Kufre’s baby was a dark complexioned baby girl with chiselled nose and dimples. Efe carried her about the house. He bought things in excess for the child. Every evening, the man hurried home to sing the baby lullabies. If the child was awake, kicking her legs up, this way and that, Efe would lift her from her crib, kiss her on both cheeks and toss her up several times, catching her in mid-air while the baby giggled. His wife noticed how her husband doted on her child, so she looked forward, every evening, to seeing him stand guard beside the baby’s crib, playing with her. She would stand by the door and watch, almost in tears. But one evening, the man got a call from his wife, “Hurry!” she barked on the phone, “I don’t know what is wrong with baby! She is in her crib but she is not breathing.” That evening, all was lost.
Three years had gone by since the man became haunted by cries, not of one baby but two. Sometimes he was sure that he could hear the sobbing of some grown women. He dressed in shirts stained with grease and oil. He smoked like a chimney and drank like a Roman praetorian, while sprawled on the tiled floor of his sitting room, bottles of Jack Daniels and Hennessy, and later on, cheaper street-brewed gins keeping him company—his ears and eyes deaf and blind to all the sounds and sights that molested him.
His father was dead and buried, he couldn’t remember if he was at the funeral. He couldn’t recall when he lost his job, when he lost the cook, the housekeeper, everything. Flies buzzed about him, some fighting for space on his saliva-coated lips and his mucus-filled nostrils.
Then one early evening. The door opened. A woman, fair in complexion and dressed in a long skirt and flowered blouse, walked in carrying nothing. Quickly, she covered her nostrils. He could not see her face, but he knew who she was, her body scent discernible to him out of the stench of vomit and urine in the room.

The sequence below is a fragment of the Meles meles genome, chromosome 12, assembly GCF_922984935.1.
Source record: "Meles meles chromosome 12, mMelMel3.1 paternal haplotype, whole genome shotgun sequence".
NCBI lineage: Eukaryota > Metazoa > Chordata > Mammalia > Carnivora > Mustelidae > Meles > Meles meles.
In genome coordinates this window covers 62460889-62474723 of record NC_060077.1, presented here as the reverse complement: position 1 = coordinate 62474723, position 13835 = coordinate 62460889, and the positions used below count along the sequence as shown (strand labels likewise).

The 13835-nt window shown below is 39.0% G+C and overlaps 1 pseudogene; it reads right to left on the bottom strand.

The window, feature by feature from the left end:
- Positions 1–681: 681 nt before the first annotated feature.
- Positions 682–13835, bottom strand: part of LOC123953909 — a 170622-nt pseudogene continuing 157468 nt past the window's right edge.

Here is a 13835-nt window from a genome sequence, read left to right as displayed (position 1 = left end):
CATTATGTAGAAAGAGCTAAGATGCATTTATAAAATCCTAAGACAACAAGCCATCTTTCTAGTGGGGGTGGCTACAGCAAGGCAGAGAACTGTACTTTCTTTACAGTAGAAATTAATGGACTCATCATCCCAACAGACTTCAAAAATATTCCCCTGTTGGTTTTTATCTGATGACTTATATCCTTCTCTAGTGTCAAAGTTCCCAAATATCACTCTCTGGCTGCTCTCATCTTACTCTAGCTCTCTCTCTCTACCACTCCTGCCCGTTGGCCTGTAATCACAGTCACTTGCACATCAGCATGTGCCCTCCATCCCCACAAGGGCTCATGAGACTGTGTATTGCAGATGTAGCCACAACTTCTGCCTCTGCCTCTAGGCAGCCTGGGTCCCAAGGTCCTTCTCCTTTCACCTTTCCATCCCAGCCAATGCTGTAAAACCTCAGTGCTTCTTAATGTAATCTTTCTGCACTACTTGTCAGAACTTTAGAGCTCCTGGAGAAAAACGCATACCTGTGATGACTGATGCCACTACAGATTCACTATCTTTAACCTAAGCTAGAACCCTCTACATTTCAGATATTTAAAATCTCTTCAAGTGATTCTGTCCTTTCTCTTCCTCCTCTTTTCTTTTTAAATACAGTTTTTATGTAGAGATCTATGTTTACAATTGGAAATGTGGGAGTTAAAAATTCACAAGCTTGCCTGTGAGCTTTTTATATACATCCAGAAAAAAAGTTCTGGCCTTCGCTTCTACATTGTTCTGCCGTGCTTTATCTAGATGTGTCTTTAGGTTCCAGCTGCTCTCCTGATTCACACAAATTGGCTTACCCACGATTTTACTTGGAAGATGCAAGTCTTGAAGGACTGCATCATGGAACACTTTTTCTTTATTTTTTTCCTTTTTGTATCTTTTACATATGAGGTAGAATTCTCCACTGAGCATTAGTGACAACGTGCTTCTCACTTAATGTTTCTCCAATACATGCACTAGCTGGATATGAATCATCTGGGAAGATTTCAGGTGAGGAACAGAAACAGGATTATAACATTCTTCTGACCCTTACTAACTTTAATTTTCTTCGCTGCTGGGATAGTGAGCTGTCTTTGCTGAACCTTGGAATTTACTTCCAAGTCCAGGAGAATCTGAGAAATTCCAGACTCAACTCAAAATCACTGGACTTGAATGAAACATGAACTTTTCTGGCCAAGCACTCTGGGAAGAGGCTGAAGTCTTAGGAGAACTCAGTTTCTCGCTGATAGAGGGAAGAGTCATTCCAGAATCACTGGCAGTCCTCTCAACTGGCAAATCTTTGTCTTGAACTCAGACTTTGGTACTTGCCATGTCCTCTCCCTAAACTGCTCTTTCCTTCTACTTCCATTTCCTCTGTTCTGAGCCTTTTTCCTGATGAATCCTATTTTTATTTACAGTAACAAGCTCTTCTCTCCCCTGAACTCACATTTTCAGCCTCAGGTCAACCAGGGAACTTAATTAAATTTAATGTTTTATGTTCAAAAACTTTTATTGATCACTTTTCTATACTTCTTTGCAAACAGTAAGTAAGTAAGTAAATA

The woman hurried to him, lifted him up. “There . . . there . . . take it easy,” she said. She unbuttoned his shirt, removing the heavily stained cloth. She knew the house well. She sidestepped the used and half-used bottles of various cheap drinks. She went to the bathroom to turn on the water heater. It took little effort to lift his frail body and drag him to the bath. When he had been soaped and dried and put to bed, she thought of preparing pounded yams and banga soup, but that would take much time and energy and . . . love. So she prepared and fed him yam porridge instead.
That evening, as the rain splattered water on the roof tiles, she covered him with a warm duvet, and read him ‘I Bought a Little City’ by Donald Barthelme, while Nelly Furtado sang All Good Things Come to an End quietly on the stereo.
“Please stay,” the man begged. “Please.”
“I will leave tonight,” she replied.
“I have a lover waiting at home.”
*an Igbo adage meaning that a situation is increasingly getting out of control. Literally, it refers to elders who sniff tobacco powder and who can even dance with it in their palms; but if the dance becomes too intense, they risk dropping the snuff—and these elders value their tobacco more than anything else.
Obinna Udenwe is the award-winning author of the conspiracy thriller Satans & Shaitans and the controversial church-erotica Holy Sex. His short stories have appeared in the Munyori Literary Journal, Expound Magazine, Africa Roar, Fiction 365 and Brittle Paper. In 2016, he won the inaugural edition of The Short Story is Dead Prize in South Africa. He is currently a contributing editor for The Afro Vibe Magazine.